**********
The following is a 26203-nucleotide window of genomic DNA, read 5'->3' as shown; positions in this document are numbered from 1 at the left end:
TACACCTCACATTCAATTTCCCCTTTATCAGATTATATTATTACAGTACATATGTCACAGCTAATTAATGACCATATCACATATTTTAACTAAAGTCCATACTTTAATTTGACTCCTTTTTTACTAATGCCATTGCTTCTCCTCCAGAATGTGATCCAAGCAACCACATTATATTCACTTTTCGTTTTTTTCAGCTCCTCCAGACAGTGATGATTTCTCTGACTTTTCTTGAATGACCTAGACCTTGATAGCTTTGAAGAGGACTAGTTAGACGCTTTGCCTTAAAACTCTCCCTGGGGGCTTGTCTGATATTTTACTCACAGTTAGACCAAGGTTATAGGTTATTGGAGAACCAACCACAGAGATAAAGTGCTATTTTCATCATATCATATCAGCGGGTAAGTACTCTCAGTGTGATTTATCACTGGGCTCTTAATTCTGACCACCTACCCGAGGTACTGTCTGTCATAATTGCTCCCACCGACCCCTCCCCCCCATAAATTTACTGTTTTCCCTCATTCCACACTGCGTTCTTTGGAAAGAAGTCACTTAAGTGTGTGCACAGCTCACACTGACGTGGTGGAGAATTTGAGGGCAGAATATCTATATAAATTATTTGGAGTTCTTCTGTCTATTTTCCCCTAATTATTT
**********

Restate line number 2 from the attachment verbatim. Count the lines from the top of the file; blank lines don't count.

TACACCTCACATTCAATTTCCCCTTTATCAGATTATATTATTACAGTACATATGTCACAGCTAATTAATGACCATATCACATATTTTAACTAAAGTCCATACTTTAATTTGACTCCTTTTTTACTAATGCCATTGCTTCTCCTCCAGAATGTGATCCAAGCAACCACATTATATTCACTTTTCGTTTTTTTCAGCTCCTCCAGACAGTGATGATTTCTCTGACTTTTCTTGAATGACCTAGACCTTGATAGCTTTGAAGAGGACTAGTTAGACGCTTTGCCTTAAAACTCTCCCTGGGGGCTTGTCTGATATTTTACTCACAGTTAGACCAAGGTTATAGGTTATTGGAGAACCAACCACAGAGATAAAGTGCTATTTTCATCATATCATATCAGCGGGTAAGTACTCTCAGTGTGATTTATCACTGGGCTCTTAATTCTGACCACCTACCCGAGGTACTGTCTGTCATAATTGCTCCCACCGACCCCTCCCCCCCATAAATTTACTGTTTTCCCTCATTCCACACTGCGTTCTTTGGAAAGAAGTCACTTAAGTGTGTGCACAGCTCACACTGACGTGGTGGAGAATTTGAGGGCAGAATATCTATATAAATTATTTGGAGTTCTTCTGTCTATTTTCCCCTAATTATTT